Miami-Dade County

No jail for Justin Bieber as he cops plea in Miami Beach careless-driving case

Seven months after he zoomed his flashy rented Lamborghini down a South Beach street only to be pulled over by the cops, Justin Bieber avoided a conviction for driving under the influence.

But that didn’t stop a Miami-Dade judge on Tuesday from delivering a stern message to a pop star whose juvenile antics have drawn headlines around the world.

“He needs to be cognizant that there are many young persons living under the influence — and he is the influence,” County Judge Bill Altfield told Bieber’s lawyers. “He is the one they look up to as a role model. He has so much going for him.”

The 20-year-old Bieber — who is on probation in California for egging his neighbor’s home — did not have to appear in court on Wednesday to plead guilty to careless driving and resisting arrest without violence. But his lawyers insisted they would pass along the judge’s message to the Biebs.

“We’ll make sure and turn this to a positive experience for everyone and everyone that is a fan of Justin Bieber,” said lawyer Howard Srebnick, who represented the singer along with Mark Shapiro and Roy Black.

Tuesday’s plea concludes perhaps the most-watched South Florida celebrity DUI case in recent years.

As part of the plea deal, Bieber will attend a 12-hour anger-management course — private classes, because anything else would morph into a media-and-fan frenzy that would be distracting to other participants.

He also will have to view online videos that depict the stories of real-life, tragic DUI cases. The singer also will pay court fines and has already cut a $50,000 charity check to Our Kids, according to the plea deal worked out by prosecutors David Gilbert and Juan Perez.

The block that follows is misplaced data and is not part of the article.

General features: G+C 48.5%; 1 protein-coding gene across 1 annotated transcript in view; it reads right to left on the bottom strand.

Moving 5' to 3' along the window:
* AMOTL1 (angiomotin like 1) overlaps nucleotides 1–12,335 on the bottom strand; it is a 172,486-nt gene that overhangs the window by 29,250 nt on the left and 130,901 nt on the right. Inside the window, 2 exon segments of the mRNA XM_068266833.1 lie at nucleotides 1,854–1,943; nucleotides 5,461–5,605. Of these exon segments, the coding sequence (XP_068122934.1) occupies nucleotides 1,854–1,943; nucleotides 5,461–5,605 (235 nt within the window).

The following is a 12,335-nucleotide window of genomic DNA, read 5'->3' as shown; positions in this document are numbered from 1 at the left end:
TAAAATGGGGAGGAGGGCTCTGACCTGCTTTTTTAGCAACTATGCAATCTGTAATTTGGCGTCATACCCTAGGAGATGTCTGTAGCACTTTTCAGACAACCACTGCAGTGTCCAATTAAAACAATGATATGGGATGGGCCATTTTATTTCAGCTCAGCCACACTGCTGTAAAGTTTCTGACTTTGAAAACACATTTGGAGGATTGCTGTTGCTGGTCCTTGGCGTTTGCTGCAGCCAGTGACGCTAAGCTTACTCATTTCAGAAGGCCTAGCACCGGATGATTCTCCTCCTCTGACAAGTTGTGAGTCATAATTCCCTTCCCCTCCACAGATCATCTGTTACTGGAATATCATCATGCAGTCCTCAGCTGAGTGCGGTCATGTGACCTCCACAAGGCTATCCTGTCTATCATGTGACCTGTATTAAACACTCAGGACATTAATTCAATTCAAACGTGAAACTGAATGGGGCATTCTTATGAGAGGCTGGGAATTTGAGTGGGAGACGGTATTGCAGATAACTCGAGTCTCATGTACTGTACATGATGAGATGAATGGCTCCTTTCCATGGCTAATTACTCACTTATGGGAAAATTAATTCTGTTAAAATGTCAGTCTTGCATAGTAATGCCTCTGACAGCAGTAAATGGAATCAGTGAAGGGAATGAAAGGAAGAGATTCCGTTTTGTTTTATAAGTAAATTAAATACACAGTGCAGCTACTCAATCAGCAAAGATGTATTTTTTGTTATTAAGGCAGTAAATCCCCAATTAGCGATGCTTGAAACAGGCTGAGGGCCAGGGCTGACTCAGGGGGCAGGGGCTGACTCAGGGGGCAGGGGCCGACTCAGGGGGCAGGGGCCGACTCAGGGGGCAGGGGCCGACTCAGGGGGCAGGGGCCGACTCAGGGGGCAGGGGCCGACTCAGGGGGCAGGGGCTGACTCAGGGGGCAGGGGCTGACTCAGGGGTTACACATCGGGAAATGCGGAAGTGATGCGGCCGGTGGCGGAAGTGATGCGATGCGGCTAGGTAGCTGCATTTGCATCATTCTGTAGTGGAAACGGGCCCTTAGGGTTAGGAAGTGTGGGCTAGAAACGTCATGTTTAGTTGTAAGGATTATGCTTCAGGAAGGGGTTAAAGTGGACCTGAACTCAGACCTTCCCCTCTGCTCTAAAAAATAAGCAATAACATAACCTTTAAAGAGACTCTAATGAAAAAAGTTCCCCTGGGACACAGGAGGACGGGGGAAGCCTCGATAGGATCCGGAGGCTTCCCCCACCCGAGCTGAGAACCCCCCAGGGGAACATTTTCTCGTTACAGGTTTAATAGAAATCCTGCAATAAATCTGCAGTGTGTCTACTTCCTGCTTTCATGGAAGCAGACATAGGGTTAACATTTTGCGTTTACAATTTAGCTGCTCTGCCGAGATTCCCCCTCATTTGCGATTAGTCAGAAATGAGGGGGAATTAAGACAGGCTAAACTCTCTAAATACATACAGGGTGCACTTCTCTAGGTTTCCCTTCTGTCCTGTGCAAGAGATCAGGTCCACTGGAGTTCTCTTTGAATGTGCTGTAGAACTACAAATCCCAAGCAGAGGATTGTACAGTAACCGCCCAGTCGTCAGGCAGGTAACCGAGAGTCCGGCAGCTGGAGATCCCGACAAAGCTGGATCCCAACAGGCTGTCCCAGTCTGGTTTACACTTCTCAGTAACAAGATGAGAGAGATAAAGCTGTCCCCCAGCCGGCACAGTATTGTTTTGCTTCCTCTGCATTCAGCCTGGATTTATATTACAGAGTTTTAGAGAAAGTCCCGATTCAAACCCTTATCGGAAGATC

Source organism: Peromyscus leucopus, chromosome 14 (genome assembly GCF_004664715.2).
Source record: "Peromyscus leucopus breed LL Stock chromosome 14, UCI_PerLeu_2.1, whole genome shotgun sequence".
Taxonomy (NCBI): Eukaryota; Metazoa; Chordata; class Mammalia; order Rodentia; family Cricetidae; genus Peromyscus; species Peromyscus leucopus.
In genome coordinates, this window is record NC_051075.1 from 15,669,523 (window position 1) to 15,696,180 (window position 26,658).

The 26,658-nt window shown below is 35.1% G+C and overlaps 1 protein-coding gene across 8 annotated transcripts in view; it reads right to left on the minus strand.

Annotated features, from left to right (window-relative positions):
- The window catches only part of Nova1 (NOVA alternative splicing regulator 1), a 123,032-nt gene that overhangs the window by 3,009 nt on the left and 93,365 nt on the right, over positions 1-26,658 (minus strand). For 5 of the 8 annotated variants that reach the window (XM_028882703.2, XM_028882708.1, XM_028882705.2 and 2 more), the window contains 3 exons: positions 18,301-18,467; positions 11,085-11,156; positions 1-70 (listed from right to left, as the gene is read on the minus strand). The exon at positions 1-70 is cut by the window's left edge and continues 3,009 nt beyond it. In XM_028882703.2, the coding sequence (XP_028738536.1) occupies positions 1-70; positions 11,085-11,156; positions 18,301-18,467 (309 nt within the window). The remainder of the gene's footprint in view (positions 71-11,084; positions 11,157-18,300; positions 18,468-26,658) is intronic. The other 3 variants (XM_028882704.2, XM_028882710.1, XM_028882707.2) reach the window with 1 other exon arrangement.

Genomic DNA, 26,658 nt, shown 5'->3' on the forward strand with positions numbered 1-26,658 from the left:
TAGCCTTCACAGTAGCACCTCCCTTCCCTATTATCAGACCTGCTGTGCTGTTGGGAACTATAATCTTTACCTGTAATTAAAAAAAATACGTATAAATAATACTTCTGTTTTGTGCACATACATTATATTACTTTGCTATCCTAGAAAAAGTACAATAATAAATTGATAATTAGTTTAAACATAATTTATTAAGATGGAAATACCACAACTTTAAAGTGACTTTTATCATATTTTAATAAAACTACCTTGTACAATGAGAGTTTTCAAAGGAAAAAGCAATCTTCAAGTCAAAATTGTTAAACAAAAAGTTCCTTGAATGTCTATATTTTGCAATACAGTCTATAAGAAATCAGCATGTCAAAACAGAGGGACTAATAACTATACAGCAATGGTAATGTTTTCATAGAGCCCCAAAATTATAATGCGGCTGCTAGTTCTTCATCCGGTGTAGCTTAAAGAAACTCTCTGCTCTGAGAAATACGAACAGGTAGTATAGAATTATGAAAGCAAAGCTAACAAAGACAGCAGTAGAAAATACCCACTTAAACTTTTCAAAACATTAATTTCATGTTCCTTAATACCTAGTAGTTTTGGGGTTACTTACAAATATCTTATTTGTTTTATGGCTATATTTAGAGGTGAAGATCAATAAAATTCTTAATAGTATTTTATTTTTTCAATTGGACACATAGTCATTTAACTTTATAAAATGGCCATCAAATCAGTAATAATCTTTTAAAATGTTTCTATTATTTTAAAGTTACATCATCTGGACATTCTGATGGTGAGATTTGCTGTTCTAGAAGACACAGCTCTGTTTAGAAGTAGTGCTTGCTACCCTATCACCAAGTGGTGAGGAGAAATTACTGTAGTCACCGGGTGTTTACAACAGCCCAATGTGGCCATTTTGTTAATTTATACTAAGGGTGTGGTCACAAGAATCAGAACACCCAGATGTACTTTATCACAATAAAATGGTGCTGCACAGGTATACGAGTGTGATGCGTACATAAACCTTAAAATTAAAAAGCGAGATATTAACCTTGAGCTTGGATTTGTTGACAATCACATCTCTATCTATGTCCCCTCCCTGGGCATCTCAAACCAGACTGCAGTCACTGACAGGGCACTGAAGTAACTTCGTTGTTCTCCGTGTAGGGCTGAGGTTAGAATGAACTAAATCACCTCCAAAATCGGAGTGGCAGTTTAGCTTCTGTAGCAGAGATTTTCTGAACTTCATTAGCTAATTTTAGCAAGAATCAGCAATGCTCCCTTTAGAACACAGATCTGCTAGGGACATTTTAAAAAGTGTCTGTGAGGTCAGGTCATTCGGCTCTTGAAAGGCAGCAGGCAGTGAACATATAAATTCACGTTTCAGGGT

The money will go for services to help victims of human trafficking.

Bieber won’t have to spend any time behind bars or undergo any drug testing.

On Jan. 23, Miami Beach police arrested Bieber and buddy Khalil Sharieff after they allegedly drag-raced down Pine Tree Drive, which had been blocked off by the star’s security team.

Bieber was behind the wheel of a high-octane, yellow Lamborghini after days of partying and recording music in South Florida.

When he was stopped by police, Bieber unleashed a barrage of f-bombs, police said.

According to Beach cops, the pop star admitted to smoking marijuana and taking prescription medication. A urine analysis showed he tested positive for marijuana and Xanax.

But the evidence against him was never overwhelming — in police surveillance videos, he did not appear staggeringly intoxicated, and his blood-alcohol level was well below the legal limit.

“The strengths and weaknesses of the case motivated everyone to seek this appropriate resolution,” said Miami-Dade State Attorney Katherine Fernandez Rundle. “The ultimate purpose of the Miami Beach Police Department’s initial traffic stop was to end some rash juvenile-type conduct before a tragedy occurred.”

Sharieff took a similar plea deal.

The South Beach conviction adds to Bieber’s rap sheet. Last month, Bieber pleaded no contest to egging and vandalizing his neighbor’s house in suburban Los Angeles. He was placed on two years of probation and was required to take anger-management classes, perform community service and pay restitution to the neighbor.